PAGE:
All over the globe, nations are taking steps to reopen their economies, while keeping a watchful eye on COVID-19 statistics at home and abroad. In New York City, where our Genimex office is located, a masked Gov. Andrew Cuomo rode the subway on Monday, June 8 to inaugurate Phase One of the city’s reopening. With more than 20,000 COVID-19 fatalities, New York City’s toll exceeds all but a handful of countries. Yet, more than 400,000 workers eagerly returned to their jobs and greater progress is hoped for in the days and weeks ahead. If you represent a company contracting its manufacturing to Asia, you are probably anxious to get operations back to normal as well. For you, normal may mean visiting the site where your work is done. But when exactly will that be possible?
As early as March 11, travel writer James Asquith was sharing good news from mainland China in an article on forbes.com. While the rest of the world was initiating strict lockdowns, Asquith noted that “in China, which has been hit hardest by the Coronavirus outbreak, life is starting to return back to normal.” Asquith observed that as of March 11 “Apple has reopened 38 of their 42 stores on the mainland that were previously all shuttered.” Meanwhile, Wuhan, the epicenter of the outbreak had “just closed the last of their temporary Coronavirus hospitals.”
At that time, Chinese air travel was strictly limited as “just a handful of flights, mostly from India, operate to China with most airlines keeping flights grounded.” Nevertheless, Chinese President Xi Jinping was eager for “life to get back to normal,” since “the number of new reported virus cases are at their lowest since the outbreak began.” On March 11, China reported only 13 new cases of COVID-19.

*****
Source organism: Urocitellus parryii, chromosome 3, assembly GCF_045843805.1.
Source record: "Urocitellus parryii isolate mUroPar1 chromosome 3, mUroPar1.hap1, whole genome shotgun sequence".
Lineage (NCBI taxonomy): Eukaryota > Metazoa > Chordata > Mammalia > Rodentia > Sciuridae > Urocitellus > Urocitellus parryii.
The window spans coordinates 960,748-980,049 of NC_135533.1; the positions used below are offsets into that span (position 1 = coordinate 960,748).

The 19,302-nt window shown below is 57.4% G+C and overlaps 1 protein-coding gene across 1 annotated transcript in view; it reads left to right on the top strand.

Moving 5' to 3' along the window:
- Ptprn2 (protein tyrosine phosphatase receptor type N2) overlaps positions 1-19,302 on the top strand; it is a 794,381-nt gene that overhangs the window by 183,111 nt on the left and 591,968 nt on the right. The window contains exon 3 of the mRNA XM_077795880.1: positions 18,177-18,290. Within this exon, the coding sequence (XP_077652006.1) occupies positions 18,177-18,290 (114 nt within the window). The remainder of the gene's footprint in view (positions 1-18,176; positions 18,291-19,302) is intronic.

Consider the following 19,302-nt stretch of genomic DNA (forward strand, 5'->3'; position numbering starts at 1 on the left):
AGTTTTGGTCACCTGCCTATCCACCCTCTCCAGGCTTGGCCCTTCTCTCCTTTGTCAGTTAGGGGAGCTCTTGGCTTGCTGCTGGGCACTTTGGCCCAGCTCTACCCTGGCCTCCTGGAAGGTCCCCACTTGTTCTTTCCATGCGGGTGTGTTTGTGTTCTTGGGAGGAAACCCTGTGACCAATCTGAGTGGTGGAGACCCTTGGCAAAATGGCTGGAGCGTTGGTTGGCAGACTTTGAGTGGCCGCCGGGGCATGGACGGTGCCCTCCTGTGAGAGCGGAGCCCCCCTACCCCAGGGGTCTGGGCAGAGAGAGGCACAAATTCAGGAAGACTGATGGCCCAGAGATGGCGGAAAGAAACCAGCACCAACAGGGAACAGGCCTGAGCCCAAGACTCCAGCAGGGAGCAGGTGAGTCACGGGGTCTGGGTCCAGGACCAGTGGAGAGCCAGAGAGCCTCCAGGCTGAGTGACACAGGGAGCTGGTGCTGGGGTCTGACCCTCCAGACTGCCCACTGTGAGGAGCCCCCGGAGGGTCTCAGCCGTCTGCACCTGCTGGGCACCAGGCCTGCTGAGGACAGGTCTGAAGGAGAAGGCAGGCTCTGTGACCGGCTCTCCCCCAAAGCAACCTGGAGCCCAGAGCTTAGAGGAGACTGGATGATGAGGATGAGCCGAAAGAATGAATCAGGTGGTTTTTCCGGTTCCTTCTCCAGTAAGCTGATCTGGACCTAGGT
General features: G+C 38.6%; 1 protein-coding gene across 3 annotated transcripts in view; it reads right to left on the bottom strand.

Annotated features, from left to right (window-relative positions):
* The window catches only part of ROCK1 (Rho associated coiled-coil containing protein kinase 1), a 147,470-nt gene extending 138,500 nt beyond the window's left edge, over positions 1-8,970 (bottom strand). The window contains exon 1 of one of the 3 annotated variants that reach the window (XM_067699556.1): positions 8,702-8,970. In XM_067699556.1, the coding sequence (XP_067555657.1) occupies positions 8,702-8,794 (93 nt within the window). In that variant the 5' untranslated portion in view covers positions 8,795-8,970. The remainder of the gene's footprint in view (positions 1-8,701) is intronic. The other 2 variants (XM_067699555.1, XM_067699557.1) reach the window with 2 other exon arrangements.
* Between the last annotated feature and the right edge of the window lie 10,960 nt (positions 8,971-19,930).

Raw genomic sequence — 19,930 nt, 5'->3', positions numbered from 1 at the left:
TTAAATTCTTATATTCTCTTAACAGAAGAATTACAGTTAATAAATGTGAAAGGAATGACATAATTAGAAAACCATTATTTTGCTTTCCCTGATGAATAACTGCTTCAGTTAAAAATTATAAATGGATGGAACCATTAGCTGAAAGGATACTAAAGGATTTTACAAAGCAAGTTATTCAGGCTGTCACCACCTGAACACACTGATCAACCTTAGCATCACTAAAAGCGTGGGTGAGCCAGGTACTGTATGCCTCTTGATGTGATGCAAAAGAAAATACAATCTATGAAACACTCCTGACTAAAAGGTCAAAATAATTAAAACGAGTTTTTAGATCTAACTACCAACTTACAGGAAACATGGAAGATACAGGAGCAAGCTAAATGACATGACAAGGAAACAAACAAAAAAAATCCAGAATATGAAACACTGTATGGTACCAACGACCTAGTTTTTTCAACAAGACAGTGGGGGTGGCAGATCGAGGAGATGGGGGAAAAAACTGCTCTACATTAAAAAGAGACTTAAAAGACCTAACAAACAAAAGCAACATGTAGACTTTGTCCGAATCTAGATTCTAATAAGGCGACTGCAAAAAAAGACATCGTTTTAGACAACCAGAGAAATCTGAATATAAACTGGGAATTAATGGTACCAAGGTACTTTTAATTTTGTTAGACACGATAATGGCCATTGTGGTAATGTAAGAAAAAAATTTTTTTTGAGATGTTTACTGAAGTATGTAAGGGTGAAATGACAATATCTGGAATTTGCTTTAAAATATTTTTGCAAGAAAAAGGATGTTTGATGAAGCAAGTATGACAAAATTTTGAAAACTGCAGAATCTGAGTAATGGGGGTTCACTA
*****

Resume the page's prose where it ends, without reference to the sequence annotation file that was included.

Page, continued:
Of course, China has been accused of underreporting COVID-19 cases and deaths. China had reported zero COVID-19 deaths per day for almost a solid month before announcing 1,290 deaths in April 17. Daily reported deaths have stood at zero ever since, though case outbreaks have been sporadically reported. Nevertheless, the U.S. Dept. of State maintains its Level 4 Health Emergency Travel Warning, which went into effect on March 31.
Yet, if the outside world is wary of China, the feeling is very much reciprocated. A recent article in time.com quotes a Hong Kong University professor, saying “I think the U.S. and Europe are a long way away from being able to restart travel…. [Parts of] the U.S. are already opening although their [COVID-19] numbers remain relatively high. I think it’s going to be difficult for them to get their numbers down to a low level to be able to begin travel again.”
According to chinabriefing.com, the Civil Aviation Administration of China (CAAC) began opening air travel at the end of March, when it announced its “Five One” policy, which closed borders to almost all foreigners. This allowed a Chinese airline to maintain just “one international route to any specific country – with no more than one flight every week.” On June 8, the CAAC started to allow more foreign airlines to join the five-one policy, which operated one international passenger flight to one Chinese city per week.
The China’s Ministry of Foreign Affairs (MoFA) on March 26 stated that foreigners holding the following visas, even valid ones, are not allowed to enter China:
- Chinese visa
- Residence permit
- APEC business travel card; and/or
- Port visa